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Title: In vitro reconstitution of the extraordinary post-translational processing of Concanavalin A precursor : circular sequence permutation by enzymatic cleavages and protein splicing
Author: Li, M.
Awarding Body: University of Wales Swansea
Current Institution: Swansea University
Date of Award: 2003
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The lectin Concanavalin A is processed in planta by a splicing-mediated circular permutation of its initial single-chain precursor, pro-Concanavalin A. Active (carbohydrate-binding) protein conformations can be purified by dextran-affinity chromatography. This thesis demonstrates in vitro splicing by asparaginyl endopeptidase of two cofolded polypeptide fragments (A- and B-chains) corresponding to Concanavalin A precursors. This ligation of A- and B-chains was enzyme-, temperature- and pH-dependent. The 9-residue extension at the C-terminus of A-chain is essential for splicing. To test whether correct cofolding and an intervening spacer are required for maturation, recombinant A- and B-chains without spacer sequence were purified and refolded separately. Asparaginyl endopeptidase was again absolutely required for ligation of non-cofolded A- and B-chains. Correct folding is crucial to form an active structure, but is less important for enzyme-mediated splicing. Protein splicing of two-chain forms of precursors was clearly evident from the large decrease in electrophoretic mobility of ligated product. However, interpretation of proteolytic cleavage patterns was difficult. In vivo maturation could be reconstituted in vitro using recombinant pro-Concanavalin A (single-chain, active) with asparaginyl endopeptidase. Enzyme could also splice synthetic peptides corresponding to processing-sequences of precursor proteins. Two short peptides were ligated to form a new longer peptide as indicated by reverse-phase chromatography. It was generally observed that increasing the pH from 5 to 7.5 changed the balance away from proteolytic cleavages (hydrolysis) and towards protein (or peptide) ligation (aminolysis). Promotion of splicing at higher pH indicates that availability of the unprotected (nucleophilic) form of the attacking terminal a-amino group is a major factor in determining product formation. Other factors (substrate conformation, concentrations, temperature and incubation time) may also influence the outcome.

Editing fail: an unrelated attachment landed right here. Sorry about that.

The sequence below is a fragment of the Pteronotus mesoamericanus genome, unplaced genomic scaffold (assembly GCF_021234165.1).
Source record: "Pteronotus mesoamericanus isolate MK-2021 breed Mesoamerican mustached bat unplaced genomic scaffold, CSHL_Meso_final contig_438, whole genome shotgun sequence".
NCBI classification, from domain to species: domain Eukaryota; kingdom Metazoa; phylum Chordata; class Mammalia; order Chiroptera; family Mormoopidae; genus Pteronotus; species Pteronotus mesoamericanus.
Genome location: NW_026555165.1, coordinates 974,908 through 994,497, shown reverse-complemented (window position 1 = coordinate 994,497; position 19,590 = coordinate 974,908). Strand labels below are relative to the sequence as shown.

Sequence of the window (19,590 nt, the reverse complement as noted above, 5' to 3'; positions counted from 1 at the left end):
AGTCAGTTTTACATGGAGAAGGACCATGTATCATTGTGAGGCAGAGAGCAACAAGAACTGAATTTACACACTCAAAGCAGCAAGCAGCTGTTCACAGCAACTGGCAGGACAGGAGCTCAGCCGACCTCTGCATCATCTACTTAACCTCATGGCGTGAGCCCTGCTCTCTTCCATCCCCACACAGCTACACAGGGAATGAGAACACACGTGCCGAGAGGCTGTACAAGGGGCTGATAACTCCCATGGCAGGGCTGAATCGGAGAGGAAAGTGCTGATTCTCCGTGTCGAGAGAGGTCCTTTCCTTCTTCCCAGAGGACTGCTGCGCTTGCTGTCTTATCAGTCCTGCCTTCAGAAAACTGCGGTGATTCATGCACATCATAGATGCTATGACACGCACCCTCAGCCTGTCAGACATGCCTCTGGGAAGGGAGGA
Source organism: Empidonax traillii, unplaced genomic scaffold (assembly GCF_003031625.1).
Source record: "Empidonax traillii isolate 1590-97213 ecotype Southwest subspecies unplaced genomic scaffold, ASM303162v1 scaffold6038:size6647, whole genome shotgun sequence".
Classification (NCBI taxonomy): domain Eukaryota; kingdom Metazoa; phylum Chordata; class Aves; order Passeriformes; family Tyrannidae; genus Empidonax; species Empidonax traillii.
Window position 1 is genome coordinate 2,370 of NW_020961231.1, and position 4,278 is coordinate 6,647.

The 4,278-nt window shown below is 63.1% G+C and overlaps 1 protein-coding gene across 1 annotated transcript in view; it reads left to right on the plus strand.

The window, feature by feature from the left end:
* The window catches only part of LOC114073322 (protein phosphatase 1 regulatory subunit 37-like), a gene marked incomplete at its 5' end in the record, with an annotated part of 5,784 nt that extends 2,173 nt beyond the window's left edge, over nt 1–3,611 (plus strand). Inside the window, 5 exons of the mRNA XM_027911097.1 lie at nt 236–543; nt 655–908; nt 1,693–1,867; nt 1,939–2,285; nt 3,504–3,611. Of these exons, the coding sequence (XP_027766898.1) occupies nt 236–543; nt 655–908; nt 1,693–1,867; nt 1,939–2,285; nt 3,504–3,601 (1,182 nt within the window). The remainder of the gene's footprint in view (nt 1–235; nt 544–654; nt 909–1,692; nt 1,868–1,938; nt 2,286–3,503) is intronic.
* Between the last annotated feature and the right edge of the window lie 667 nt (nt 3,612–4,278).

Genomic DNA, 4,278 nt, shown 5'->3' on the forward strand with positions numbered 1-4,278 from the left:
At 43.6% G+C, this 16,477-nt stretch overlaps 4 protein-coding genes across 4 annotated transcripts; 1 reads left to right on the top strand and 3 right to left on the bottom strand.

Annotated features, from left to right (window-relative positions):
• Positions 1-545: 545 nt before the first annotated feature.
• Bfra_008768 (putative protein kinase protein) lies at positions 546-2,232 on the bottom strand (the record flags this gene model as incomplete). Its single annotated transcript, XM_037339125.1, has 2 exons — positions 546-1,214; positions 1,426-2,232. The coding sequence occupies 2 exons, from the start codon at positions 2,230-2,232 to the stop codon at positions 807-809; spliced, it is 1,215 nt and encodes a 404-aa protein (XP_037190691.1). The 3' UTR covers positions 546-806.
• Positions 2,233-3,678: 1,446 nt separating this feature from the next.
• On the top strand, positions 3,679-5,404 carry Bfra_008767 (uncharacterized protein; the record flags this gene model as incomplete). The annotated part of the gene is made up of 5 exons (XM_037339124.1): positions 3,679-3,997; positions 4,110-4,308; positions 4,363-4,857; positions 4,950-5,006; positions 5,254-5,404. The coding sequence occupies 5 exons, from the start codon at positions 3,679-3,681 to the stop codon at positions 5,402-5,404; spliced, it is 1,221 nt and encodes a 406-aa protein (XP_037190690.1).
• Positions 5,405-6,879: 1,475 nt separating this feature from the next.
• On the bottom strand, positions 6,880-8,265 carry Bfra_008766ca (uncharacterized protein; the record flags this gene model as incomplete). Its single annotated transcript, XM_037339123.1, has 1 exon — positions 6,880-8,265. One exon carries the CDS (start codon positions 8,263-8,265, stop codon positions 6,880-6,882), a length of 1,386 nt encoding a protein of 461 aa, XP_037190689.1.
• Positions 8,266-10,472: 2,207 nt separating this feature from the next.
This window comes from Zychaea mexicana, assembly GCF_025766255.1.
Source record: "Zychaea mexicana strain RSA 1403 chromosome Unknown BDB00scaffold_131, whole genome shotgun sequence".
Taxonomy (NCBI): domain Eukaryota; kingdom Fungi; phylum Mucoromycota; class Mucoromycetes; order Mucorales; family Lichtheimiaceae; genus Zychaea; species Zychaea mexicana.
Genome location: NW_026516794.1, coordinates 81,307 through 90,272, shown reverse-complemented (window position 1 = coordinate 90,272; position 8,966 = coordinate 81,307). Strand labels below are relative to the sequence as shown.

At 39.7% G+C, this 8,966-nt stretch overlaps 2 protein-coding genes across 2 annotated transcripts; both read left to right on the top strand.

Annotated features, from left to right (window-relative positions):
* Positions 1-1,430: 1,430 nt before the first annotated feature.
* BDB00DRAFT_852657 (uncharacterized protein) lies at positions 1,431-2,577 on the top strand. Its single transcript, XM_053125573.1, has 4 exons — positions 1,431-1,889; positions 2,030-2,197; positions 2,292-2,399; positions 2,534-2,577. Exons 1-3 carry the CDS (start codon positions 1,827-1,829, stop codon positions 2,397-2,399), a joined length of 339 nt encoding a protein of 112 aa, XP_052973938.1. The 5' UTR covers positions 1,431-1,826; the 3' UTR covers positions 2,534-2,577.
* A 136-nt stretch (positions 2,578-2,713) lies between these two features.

Supervisor: Not available Sponsor: Not available
Qualification Name: Thesis (Ph.D.) Qualification Level: Doctoral
EThOS ID:  DOI: Not available